Les Outils Et Sytemes De Detection De Fraude Et De Blanchiment
* Les contraintes rÃ©glementaires
* Les outils de lutte contre la fraude et le blanchiment
* Comment combiner les outils et systÃ¨mes de dÃ©tection pour optimiser la performance des dispositifs de lutte ?
* Quelles sont les Ã©tapes de mises en oeuvre dâ€™un projet ?
Les Paiement En Ligne
* Contexte et enjeux
* Analyse des systÃ¨mes : pourquoi les paiements par carte avec SSL dominent le marchÃ© ?
* Etude de cas
Sustainable Framework for Government Service Delivery Prof Nahum Goldman
Public services worldwide currently face at least three big challenges, mainly driven by the emergence of the digital economy. First, the radical technological change establishes viable economic alternatives to the conventional ways of providing government services to citizens, especially in rapidly developing countries like Morocco that enjoys advanced governmental and business relationships with the EU and other global economies. Second, every public service will have to develop new approaches to policy, operations and accountability that would recognize this technological and economic discontinuity and take advantage of the resulting business opportunities. Finally, there is a need for intellectual leadership from the executive ranks of the public service, as many essential decisions must be made at the top corporate level.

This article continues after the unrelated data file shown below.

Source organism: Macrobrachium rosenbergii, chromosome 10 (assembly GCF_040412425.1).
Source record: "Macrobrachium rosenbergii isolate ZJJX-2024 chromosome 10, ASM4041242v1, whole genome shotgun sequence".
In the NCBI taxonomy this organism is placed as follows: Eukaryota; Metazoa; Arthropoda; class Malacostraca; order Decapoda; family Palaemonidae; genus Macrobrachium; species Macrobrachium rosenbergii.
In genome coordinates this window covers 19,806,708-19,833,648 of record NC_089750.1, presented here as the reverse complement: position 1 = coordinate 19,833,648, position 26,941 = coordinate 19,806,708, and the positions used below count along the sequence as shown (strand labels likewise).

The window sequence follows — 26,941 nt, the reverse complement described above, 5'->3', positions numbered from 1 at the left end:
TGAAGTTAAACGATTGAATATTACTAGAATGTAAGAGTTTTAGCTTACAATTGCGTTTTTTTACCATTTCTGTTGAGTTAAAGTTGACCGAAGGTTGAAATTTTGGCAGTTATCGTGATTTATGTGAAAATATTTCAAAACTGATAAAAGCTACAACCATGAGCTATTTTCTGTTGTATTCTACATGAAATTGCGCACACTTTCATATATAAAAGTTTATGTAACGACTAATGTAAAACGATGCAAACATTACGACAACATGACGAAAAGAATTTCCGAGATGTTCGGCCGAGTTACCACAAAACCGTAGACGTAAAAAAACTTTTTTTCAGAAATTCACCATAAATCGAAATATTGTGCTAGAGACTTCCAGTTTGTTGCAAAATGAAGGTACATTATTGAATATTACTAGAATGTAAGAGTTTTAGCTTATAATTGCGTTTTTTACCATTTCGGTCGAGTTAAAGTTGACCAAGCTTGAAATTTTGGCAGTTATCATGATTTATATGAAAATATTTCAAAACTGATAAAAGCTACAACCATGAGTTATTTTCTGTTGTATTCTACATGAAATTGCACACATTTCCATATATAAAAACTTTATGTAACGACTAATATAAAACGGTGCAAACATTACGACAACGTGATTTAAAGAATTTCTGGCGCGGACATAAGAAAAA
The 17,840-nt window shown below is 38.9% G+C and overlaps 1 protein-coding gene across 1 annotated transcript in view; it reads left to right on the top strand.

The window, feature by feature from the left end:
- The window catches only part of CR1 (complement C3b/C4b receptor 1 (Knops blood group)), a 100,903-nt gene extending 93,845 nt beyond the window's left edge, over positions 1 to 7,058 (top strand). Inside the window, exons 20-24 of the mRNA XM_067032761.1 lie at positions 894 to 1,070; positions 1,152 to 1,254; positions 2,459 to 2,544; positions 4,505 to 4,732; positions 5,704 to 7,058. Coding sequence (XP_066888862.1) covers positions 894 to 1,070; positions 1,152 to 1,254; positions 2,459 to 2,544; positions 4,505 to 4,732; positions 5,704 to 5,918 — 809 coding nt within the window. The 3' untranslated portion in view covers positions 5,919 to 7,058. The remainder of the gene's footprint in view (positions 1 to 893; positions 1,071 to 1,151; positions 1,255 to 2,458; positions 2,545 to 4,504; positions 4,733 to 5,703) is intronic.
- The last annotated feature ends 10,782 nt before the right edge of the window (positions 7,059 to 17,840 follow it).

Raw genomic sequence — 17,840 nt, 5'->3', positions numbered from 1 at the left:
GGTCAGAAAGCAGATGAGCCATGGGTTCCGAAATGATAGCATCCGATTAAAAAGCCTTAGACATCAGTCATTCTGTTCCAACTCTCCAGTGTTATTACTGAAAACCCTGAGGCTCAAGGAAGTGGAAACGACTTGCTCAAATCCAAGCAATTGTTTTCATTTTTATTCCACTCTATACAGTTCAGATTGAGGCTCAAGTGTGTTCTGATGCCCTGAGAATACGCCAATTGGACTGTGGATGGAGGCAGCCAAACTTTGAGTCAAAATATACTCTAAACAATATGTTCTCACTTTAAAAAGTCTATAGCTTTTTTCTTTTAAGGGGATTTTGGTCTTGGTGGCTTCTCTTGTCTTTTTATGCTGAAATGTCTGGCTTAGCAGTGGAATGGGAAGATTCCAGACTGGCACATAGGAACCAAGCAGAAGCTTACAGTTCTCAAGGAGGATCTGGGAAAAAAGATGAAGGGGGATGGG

These developments suggest some urgency, calling for a concerted effort to formulate a government blueprint for change, especially as relate to the successful introduction of shared services and strategic partnerships and alliances. Our presentation will describe a policy-driven framework that could guide public sector executives in a country like Morocco in such a challenging transformative exercise, and cover business architecture that can sustain transactional governance, supply chain management, financing and outsourcing solutions. It will explore critical management aspects such as financial optimization, exclusivity, governance, profitability, RFPs, partner selection, teaming agreements, and executive accountability.
The likely outcome is the rapid conversion of a traditional government organization into a â€˜competitiveâ€™ knowledgeâ€‘based organization that can be highly effective in public administration and governance, achieving right balance between the best conventional and the emerging new paradigm concepts. The new framework is also fully in sync with the traditional government management and planning cycles. Possible effects of rationalization are service streamlining across the government 'vertical silos', the introduction of the alternative service delivery of operational elements no longer perceived as a core activity, and farâ€‘reaching increase in creative, less routine functions in the executive ranks of the reengineered public service.